fondation cartier.jpg

By connecting, layering, and revealing the private spaces can be implied in the building as a number of actions the life style of the users become open means transparent. The dialogue between inhabitants and space can develop [4].

“Transparency means a simultaneous perception of different spatial locations. Space not only recedes but fluctuates in a continuous activity” (Kepes quoted in Rowe & Slutzky, 1982) [5]. As Rowe and Slutzky also refer to in their articles, transparency must go beyond just being expressed by a material. An explanation of this is over the phenomenal transparency. In this discussion/paper it is aimed to examine the structures by making spatial organizations together with layers of surfaces. One of these examples is the Barcelona Pavilion, a structure that Mies Van Der Rohe has created through the labyrinthine walls and even behind these walls, an area that can be perceived as an example of layering over phenomenal transparency. The building built in Germany, 1929. The stratification seen in Mies’s Barcelona Pavilion is spatially reshaped, and this stratification adds spatial enrichment. The opaque walls come after each other with shift-like operations, giving clues about a back space. Also, most importantly, it is the purpose of the human being to perceive that it is a space behind that opaque wall. This purpose actually provides a very effective perception even though it is made with several opaque surfaces, ie walls. This perception and transparency achieved by stratification can be seen as a clear example of phenomenal transparency. That is, these two-dimensional situations, opaque surfaces, are not capable of creating space on their own. Layer and depth are the norm [6]. The phenomenal of transparency in the background is as far as the literal transparency is concerned. The pavilion’s front is made entirely of transparent glass and can be said to be very effective in reflection. The two transparencies that Rowe and Slutzky try to describe can be seen as appropriate. Because the real thing that Rowe and Slutzky argue is that transparency is not enough with just the material. Transparency must be able to beyond from the transcend material what is advocated in this new discourse.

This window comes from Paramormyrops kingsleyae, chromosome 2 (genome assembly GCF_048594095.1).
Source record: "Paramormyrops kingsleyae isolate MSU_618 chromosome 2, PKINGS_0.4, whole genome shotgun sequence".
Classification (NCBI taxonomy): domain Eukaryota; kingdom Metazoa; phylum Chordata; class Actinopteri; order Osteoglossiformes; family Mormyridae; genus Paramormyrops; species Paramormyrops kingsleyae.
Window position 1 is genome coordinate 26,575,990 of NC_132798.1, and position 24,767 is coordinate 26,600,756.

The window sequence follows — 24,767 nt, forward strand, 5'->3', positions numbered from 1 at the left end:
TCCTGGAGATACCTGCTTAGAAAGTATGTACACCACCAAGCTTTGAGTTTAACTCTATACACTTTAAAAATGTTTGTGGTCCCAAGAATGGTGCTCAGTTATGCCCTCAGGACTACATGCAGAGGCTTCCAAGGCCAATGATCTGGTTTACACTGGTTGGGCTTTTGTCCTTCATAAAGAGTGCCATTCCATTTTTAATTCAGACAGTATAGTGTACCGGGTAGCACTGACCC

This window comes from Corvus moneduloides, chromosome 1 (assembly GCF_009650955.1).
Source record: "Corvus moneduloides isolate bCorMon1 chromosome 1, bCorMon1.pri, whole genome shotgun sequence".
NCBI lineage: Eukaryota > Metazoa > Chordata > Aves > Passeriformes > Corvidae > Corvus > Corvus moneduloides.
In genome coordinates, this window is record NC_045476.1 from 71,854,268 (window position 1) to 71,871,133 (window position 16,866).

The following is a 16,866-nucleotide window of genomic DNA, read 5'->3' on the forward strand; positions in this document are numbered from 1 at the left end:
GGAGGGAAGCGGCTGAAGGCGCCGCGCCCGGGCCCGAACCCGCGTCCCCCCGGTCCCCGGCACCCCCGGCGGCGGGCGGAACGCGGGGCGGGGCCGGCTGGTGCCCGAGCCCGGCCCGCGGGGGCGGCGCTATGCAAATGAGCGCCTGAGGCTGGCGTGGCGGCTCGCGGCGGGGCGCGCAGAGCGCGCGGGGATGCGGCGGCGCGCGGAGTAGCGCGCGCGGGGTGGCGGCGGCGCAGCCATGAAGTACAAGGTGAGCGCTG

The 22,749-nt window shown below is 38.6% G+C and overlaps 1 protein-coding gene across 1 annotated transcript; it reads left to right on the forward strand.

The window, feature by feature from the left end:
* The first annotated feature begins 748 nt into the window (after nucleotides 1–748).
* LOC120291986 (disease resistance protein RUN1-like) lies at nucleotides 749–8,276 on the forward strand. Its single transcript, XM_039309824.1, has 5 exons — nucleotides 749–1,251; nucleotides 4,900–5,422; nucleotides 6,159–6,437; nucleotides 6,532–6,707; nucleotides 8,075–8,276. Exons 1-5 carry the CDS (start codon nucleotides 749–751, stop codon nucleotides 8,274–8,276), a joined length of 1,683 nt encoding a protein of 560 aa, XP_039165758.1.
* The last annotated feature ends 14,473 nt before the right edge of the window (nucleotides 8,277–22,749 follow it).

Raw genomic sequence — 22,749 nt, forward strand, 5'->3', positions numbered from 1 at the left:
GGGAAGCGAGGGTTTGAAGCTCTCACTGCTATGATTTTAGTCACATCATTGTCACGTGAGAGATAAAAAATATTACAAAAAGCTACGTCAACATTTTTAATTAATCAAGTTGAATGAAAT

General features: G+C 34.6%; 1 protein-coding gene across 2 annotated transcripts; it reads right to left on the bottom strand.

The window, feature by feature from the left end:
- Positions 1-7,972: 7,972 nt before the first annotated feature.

Another example of the processing of phenomenal transparency is Villa Müller, designed by Adol Loos in 1927-1928. Spatial continuity is made not by the elimination of the walls, but by the vignettes towards the wide openings and framing [7]. Despite being designed almost fifty years ago by Villa Müller, Colin Rowe, and Robert Slutzky’s article, it is still a good example of phenomenal transparency. Arranging the opaque walls behind each other and shifting them by a certain measure shifts the observer to the observer in the background, despite the use of opaque materials in the background, which is not actually exposed with literal transparency. Spatial layering also provides spatial continuity. The diagonal section of this structure can be clearly seen. It is possible to see this spatial organization, which is gained from the layering, from the plans and the perspective collages.


To sum up, transparency is one of the core concepts of architecture and key design tools. Colin Rowe and Robert Slutzky have come to a new perspective on transparency and modern architecture, explaining what is known as literal transparency are not enough that everything that does not provoke any curiosity is clear enough easily perceivable, and that transparency must be explained by the spatial organization in fact transparency. Spatial stratification, that is, using opaque materials, and shifting only those opaque materials, framing the spaces behind, was a new perspective to bring transparency to the formation of the spatial organization to observer/human. This new point of view also adds new things to transparency. Transparency over spatial organization has been tried to be done with layers and stratification as well as case studies.



  • Colin Rowe & Robert Slutzky, Transparency: Literal and Phenomenal, 1982.
  • Transparency: Literal and Phenomenal, February 2, 2012.

[3] Megan Sveiven, AD Classics: Fondation Cartier / Jean Nouvel, October 26, 2010.

  • Bobbi Maclennan, Implied Transparency: A Layering of Spaces, 2011.